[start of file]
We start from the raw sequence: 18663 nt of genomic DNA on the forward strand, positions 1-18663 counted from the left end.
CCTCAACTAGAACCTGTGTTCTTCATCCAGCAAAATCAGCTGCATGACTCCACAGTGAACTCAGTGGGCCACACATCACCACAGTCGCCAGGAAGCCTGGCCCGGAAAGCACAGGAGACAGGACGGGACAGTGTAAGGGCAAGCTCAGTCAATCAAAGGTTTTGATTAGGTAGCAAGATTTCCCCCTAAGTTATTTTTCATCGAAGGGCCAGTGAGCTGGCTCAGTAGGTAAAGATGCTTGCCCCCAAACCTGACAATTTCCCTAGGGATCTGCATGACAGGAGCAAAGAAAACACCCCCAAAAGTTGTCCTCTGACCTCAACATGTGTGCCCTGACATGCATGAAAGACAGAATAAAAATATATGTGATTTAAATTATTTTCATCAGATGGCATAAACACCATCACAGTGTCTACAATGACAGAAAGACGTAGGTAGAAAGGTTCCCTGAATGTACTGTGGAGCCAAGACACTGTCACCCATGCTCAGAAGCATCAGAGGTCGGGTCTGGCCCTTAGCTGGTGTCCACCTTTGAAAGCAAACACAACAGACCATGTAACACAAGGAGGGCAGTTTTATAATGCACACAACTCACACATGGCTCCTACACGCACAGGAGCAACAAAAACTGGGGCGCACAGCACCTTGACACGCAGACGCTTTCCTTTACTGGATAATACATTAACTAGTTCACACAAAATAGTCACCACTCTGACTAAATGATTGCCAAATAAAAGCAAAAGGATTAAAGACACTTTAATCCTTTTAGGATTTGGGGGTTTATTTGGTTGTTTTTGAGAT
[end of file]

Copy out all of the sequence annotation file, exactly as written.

We start from the raw sequence: 18663 nt of genomic DNA on the forward strand, positions 1-18663 counted from the left end.
CCTCAACTAGAACCTGTGTTCTTCATCCAGCAAAATCAGCTGCATGACTCCACAGTGAACTCAGTGGGCCACACATCACCACAGTCGCCAGGAAGCCTGGCCCGGAAAGCACAGGAGACAGGACGGGACAGTGTAAGGGCAAGCTCAGTCAATCAAAGGTTTTGATTAGGTAGCAAGATTTCCCCCTAAGTTATTTTTCATCGAAGGGCCAGTGAGCTGGCTCAGTAGGTAAAGATGCTTGCCCCCAAACCTGACAATTTCCCTAGGGATCTGCATGACAGGAGCAAAGAAAACACCCCCAAAAGTTGTCCTCTGACCTCAACATGTGTGCCCTGACATGCATGAAAGACAGAATAAAAATATATGTGATTTAAATTATTTTCATCAGATGGCATAAACACCATCACAGTGTCTACAATGACAGAAAGACGTAGGTAGAAAGGTTCCCTGAATGTACTGTGGAGCCAAGACACTGTCACCCATGCTCAGAAGCATCAGAGGTCGGGTCTGGCCCTTAGCTGGTGTCCACCTTTGAAAGCAAACACAACAGACCATGTAACACAAGGAGGGCAGTTTTATAATGCACACAACTCACACATGGCTCCTACACGCACAGGAGCAACAAAAACTGGGGCGCACAGCACCTTGACACGCAGACGCTTTCCTTTACTGGATAATACATTAACTAGTTCACACAAAATAGTCACCACTCTGACTAAATGATTGCCAAATAAAAGCAAAAGGATTAAAGACACTTTAATCCTTTTAGGATTTGGGGGTTTATTTGGTTGTTTTTGAGAT